Later in 2018, UW athletics' Mick & Susie McMurry High Altitude Performance Center officially opened.
The 71,000-square-foot facility bordering War Memorial Stadium houses a state-of-the-art locker room, a strength and conditioning center with weight rooms for both football and Olympic sports, a nutrition center, recovery pools, a theater-style meeting room, a biomechanics lab, and an altitude simulation chamber.
It's also the home to a roughly 200-square-foot-room with a sink and two barber chairs.
The school now contracts with Legends Gentleman's Salon in Cheyenne to come over and cut hair in the new space at least twice a month, said China Jude, UW's senior associate athletics director for administration and senior woman administrator.
The room, dubbed the Tim White & White Family Dealerships Barber Shop, was already built by the time Jude arrived in February 2018. But she was tasked with getting barbers in there on a regular basis — in part by Bohl, who pushed for the grand-scale renovations in the first place.
"He said, 'This right here, this barbershop is very important,'" Jude said.
UW is not the only university of late to include a barbershop in a new, multimillion-dollar athletics palace. But its presence sticks out a bit more in a place like Wyoming than Tuscaloosa, Alabama.
"The barbershop just showed that the coaches, they care about us and they’re supporting us," said Hall, the cornerback from Southern California.
When the barbershop first opened, it took some effort on Jude's part to get the minimum 10 athletes to book appointments, she said. Not because the need wasn't there. Rather, Jude, who is black, chalked it up to the same factor that leads her to still get her hair done back in New York every three weeks or so.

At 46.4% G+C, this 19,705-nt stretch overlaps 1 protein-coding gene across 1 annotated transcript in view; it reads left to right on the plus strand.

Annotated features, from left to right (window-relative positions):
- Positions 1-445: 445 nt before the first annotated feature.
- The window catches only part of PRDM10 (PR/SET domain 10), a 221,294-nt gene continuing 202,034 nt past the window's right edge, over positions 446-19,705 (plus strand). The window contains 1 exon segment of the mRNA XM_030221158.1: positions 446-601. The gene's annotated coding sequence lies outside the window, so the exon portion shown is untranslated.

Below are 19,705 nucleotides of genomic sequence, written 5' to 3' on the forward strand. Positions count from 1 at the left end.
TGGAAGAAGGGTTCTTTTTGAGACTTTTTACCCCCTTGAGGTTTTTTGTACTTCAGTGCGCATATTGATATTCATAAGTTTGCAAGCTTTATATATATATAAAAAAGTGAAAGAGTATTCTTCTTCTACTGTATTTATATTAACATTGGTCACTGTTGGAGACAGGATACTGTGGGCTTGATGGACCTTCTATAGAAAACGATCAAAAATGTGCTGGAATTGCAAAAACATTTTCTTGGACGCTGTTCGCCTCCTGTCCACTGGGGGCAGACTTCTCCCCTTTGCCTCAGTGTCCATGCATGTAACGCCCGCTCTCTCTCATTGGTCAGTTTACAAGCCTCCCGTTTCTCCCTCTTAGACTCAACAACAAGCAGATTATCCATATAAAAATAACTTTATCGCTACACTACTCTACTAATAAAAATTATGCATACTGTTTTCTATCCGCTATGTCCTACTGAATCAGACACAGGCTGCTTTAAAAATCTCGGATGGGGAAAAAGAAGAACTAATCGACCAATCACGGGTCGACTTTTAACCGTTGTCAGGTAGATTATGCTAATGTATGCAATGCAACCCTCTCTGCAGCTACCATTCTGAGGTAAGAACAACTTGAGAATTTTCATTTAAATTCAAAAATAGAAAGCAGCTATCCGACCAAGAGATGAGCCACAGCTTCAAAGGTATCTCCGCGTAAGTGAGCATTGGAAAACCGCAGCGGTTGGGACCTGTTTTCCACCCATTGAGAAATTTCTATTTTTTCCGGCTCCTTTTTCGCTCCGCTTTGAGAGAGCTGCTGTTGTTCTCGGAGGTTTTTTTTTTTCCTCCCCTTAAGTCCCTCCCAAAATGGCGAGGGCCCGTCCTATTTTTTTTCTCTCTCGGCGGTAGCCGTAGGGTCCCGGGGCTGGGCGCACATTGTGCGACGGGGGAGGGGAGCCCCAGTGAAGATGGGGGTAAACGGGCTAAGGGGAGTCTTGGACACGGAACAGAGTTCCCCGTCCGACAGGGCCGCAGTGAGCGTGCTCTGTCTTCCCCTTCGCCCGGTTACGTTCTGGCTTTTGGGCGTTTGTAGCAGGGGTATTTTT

"In the ethnic minority community, we’re very loyal to the people who do our hair," said Jude, who was previously the assistant vice president and athletics director at Queens College. "So that’s the reason why I think it was a little slow start for the barber, going from 10 to now 15. Because people are just like, ‘Well, I’m kind of used to my guy. So I’d rather just have my hair grow out until I can go home for spring break or winter break.’"
Now that the Legends crew is staffing the barbershop on a regular basis, Jude said the student-athlete response has been positive.
"It really does make a significant difference in building out young men’s morale," Jude said.
And as Vigil has seen, it's about more than just looking good.
"Shop talk will always be shop talk," he said, "and it’s definitely something that I take serious. I like creating a free and open environment in the shop so people can talk about whatever they want.
"... That’s the stuff that I really love about the shop. The culture and the conversation, that stuff never gets old."
In 2014, UW receiver Keenan Montgomery was walking with teammate Jeff Lark near 15th Street and Sorority Row, a prominent intersection on the Laramie campus. Lark turned to him and said, "Bro, it’s crazy. This town is crazy," Montgomery recalled. "Like, I feel like everybody just looks at me like I’m a n---a."
Montgomery was considering how to respond when some teenagers pulled up in a truck and hung a noose out of its window.
"Here, n---y n---y n---y," he heard them say.
The poem, "My Black Experience," also describes the time a student admitted to him that "her initial reaction to my appearance was fear, as if skin color could bring her harm." He did not include the time another student thought Montgomery was making advances toward his girlfriend and remarked, "They need to go back to Africa."
His poem received varied responses.